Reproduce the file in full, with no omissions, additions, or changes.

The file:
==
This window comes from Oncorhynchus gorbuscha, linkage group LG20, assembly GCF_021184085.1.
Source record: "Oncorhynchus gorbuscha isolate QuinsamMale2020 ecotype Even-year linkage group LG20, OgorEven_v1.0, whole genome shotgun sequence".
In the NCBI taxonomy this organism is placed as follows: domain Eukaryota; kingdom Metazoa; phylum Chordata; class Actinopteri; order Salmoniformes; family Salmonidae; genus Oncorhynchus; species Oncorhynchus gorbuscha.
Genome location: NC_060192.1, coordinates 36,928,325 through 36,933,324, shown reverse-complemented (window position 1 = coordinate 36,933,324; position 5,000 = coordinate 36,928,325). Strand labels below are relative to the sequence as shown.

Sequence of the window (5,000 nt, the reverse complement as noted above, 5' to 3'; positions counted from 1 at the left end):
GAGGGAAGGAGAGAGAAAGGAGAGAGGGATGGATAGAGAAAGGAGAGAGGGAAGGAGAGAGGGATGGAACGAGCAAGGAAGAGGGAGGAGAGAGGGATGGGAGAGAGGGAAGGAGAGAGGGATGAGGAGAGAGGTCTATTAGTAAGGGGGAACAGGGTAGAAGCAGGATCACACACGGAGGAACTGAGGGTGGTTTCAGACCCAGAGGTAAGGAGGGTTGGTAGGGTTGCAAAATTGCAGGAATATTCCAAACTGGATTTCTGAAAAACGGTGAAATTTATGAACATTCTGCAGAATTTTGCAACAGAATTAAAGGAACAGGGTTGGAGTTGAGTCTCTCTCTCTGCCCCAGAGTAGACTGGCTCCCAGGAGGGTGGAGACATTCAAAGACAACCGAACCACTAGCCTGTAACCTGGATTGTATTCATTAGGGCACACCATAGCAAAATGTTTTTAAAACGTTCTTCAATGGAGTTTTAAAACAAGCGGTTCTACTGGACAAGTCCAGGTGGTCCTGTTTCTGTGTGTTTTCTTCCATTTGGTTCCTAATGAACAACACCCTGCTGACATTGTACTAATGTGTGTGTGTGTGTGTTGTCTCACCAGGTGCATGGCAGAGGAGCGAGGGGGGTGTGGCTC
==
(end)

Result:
This window comes from Oncorhynchus gorbuscha, linkage group LG20, assembly GCF_021184085.1.
Source record: "Oncorhynchus gorbuscha isolate QuinsamMale2020 ecotype Even-year linkage group LG20, OgorEven_v1.0, whole genome shotgun sequence".
In the NCBI taxonomy this organism is placed as follows: domain Eukaryota; kingdom Metazoa; phylum Chordata; class Actinopteri; order Salmoniformes; family Salmonidae; genus Oncorhynchus; species Oncorhynchus gorbuscha.
Genome location: NC_060192.1, coordinates 36,928,325 through 36,933,324, shown reverse-complemented (window position 1 = coordinate 36,933,324; position 5,000 = coordinate 36,928,325). Strand labels below are relative to the sequence as shown.

Sequence of the window (5,000 nt, the reverse complement as noted above, 5' to 3'; positions counted from 1 at the left end):
GAGGGAAGGAGAGAGAAAGGAGAGAGGGATGGATAGAGAAAGGAGAGAGGGAAGGAGAGAGGGATGGAACGAGCAAGGAAGAGGGAGGAGAGAGGGATGGGAGAGAGGGAAGGAGAGAGGGATGAGGAGAGAGGTCTATTAGTAAGGGGGAACAGGGTAGAAGCAGGATCACACACGGAGGAACTGAGGGTGGTTTCAGACCCAGAGGTAAGGAGGGTTGGTAGGGTTGCAAAATTGCAGGAATATTCCAAACTGGATTTCTGAAAAACGGTGAAATTTATGAACATTCTGCAGAATTTTGCAACAGAATTAAAGGAACAGGGTTGGAGTTGAGTCTCTCTCTCTGCCCCAGAGTAGACTGGCTCCCAGGAGGGTGGAGACATTCAAAGACAACCGAACCACTAGCCTGTAACCTGGATTGTATTCATTAGGGCACACCATAGCAAAATGTTTTTAAAACGTTCTTCAATGGAGTTTTAAAACAAGCGGTTCTACTGGACAAGTCCAGGTGGTCCTGTTTCTGTGTGTTTTCTTCCATTTGGTTCCTAATGAACAACACCCTGCTGACATTGTACTAATGTGTGTGTGTGTGTGTTGTCTCACCAGGTGCATGGCAGAGGAGCGAGGGGGGTGTGGCTC